Detail, Palmettos, John Singer Sargent, watercolor on paper. The texture of the dark green paint has been modified with watercolor megilp. The distinct glossiness of the watercolor medium is seen, for example, in the strokes of burnt umber, Vandyke brown, and the deep greens that have dried with a shiny rim.
Did watercolorists of the 18th and 19th centuries use mediums to brush and manipulate watercolors? The evidence shows that they handled their colors differently from contemporary artists today. Here are some historical references on the use of watercolor mediums by British watercolorists of the 18th and 19th centuries:
The colours to be used for this purpose are not transparent ones, but must possess a degree of opacity and turbidness; of all others, none can surpass, for near trees, Indian Yellow, Burnt Sienna, and Indigo; the Indian Yellow being the color that gives the opacity. To prevent the colours flowing, a little water-colour megilp may be used with them. This vehicle completely resembles, in its effects, those of oil painting, and can be put, while wet, into any form. A flat sable brush is valuable for working it, and the trees may be treated just in the same manner as in oil painting. Lights can be taken out most delightfully and very crisply. As the megilp causes the colour to dry rather dull, glazings of transparent colours are necessary; and it is better to put them on lightly two or three times, than to make them strong enough at once. If any of the lights be very brilliant, water must be put upon the shape, the blotting paper applied, and the spot then rubbed briskly with India rubber; this will regain the white paper, which will receive any kind of pure washes with great brilliancy. Too much attention cannot be given to the stems and branches; as, if they are not well managed, the tree will be entirely spoiled. They must always appear to pass behind the foliage, beginning again of a proper thickness when they reappear at the top of it. We must be able, in imagination, to trace the whole ramification, from the top to the bottom, through all the intricacies of leafage. All the shadows are to be washed on very broadly at first, leaving the markings for the finish. When the character of the bark is rough, great care must be taken not to cut up the breadth of light by too many catching lines; for, of this, hardness would be the sure consequence. Separate studies of the trunks, where they bear any decided peculiarity, will be found extremely useful.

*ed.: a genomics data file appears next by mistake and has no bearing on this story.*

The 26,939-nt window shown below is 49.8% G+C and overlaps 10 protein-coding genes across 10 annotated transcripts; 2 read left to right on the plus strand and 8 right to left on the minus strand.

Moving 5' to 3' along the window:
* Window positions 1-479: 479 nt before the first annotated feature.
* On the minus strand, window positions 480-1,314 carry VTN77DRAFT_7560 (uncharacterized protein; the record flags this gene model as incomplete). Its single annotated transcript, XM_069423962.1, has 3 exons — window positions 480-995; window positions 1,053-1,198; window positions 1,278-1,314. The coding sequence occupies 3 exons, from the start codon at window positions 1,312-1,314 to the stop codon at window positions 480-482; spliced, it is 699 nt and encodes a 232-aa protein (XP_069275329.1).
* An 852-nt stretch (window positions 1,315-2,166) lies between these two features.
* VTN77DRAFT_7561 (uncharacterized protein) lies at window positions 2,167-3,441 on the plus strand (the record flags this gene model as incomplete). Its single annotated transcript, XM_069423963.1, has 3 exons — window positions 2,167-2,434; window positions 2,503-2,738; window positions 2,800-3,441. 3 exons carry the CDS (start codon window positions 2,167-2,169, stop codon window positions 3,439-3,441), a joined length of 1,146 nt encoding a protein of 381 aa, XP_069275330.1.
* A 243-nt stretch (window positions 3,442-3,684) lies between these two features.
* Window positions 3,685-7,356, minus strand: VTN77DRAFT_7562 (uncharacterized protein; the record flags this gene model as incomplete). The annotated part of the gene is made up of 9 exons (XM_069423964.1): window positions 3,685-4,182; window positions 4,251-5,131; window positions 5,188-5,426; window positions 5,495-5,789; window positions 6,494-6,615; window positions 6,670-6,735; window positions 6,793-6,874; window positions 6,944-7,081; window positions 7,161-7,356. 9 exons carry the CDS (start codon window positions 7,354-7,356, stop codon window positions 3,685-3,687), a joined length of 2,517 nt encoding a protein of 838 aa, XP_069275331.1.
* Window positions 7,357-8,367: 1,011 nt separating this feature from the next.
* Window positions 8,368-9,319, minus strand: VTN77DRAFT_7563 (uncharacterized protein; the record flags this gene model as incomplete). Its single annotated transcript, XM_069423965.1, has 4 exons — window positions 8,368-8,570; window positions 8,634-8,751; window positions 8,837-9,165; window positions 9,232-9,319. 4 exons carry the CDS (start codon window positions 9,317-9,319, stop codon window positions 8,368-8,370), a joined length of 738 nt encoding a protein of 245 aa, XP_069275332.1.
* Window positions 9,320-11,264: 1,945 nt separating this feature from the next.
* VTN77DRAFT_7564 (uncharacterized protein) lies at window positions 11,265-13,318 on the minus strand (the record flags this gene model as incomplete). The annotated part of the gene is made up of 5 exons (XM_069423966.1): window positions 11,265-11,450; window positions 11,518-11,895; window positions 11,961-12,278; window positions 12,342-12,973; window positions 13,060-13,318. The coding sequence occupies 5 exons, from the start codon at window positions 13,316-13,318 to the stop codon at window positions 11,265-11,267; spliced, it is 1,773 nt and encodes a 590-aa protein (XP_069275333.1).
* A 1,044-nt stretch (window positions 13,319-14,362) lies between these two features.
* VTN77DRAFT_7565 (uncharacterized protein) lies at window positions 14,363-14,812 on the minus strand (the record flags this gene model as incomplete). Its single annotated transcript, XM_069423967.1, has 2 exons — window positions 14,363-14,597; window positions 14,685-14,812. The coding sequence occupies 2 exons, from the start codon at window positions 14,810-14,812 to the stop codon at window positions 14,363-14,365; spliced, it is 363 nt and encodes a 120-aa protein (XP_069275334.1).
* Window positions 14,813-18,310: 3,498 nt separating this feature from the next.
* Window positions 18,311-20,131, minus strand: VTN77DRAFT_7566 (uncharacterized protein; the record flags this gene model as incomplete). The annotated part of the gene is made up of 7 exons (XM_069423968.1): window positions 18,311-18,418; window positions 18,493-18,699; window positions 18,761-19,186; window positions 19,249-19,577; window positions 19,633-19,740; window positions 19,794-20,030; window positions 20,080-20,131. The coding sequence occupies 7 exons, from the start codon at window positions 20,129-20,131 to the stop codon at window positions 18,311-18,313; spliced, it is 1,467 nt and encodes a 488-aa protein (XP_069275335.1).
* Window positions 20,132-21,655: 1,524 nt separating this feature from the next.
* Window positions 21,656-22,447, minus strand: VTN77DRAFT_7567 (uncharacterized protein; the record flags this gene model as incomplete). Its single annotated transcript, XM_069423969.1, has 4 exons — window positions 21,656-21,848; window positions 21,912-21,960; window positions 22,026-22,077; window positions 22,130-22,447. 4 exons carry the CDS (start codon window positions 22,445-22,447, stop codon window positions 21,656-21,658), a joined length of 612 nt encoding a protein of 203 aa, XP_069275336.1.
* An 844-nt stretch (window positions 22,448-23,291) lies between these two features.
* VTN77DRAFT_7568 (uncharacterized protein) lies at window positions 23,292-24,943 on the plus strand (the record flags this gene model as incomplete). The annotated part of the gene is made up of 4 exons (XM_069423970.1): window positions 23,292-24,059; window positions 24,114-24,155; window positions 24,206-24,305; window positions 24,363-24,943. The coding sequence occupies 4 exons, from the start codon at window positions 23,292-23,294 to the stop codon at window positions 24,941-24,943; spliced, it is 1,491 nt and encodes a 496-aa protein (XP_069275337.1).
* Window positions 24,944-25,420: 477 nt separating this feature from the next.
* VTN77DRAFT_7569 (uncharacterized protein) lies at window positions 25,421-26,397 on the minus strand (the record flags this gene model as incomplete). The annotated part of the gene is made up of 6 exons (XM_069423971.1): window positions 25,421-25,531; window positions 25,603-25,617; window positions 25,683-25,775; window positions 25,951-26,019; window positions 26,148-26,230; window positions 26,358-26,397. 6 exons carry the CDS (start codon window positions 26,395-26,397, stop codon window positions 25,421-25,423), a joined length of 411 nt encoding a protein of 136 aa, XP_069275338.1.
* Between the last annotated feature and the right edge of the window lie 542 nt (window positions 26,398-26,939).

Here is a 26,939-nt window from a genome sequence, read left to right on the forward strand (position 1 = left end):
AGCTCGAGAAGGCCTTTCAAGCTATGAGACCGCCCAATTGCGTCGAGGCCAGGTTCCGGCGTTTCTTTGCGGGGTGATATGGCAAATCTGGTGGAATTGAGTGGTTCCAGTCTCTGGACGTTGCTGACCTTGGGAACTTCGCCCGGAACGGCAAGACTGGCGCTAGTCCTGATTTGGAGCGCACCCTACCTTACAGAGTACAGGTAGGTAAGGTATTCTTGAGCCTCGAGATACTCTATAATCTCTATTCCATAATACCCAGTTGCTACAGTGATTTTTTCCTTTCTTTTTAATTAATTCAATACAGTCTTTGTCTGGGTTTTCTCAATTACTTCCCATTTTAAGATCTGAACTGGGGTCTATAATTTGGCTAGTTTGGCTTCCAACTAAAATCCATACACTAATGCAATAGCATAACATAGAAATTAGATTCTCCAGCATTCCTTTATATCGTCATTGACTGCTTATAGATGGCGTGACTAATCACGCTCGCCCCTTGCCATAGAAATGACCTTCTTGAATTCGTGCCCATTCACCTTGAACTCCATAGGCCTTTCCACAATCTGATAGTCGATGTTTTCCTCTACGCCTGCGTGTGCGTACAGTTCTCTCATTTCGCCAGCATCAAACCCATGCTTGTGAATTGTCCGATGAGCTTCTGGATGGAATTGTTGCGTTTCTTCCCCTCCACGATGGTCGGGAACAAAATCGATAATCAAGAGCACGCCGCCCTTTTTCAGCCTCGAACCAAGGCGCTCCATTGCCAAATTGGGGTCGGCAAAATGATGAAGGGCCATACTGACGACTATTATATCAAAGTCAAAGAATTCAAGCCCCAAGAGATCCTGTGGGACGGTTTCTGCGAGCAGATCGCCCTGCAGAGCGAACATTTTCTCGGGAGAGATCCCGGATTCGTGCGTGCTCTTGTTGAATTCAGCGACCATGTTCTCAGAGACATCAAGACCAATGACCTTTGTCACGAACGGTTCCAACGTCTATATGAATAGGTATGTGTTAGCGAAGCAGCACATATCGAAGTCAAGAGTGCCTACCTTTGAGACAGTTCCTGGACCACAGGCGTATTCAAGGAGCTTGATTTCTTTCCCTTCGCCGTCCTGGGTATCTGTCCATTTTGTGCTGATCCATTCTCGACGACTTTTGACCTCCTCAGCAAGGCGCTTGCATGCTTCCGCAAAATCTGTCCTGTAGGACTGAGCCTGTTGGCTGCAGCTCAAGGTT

Aaron Edwin Penley (1850) A System of Water-Colour Painting. Being a Complete Exposition of the Present Advanced State of the Art, As Exhibited in the Works of the Modern Water-Colour School. London: Winsor & Newton, 1850. pp. 45–46.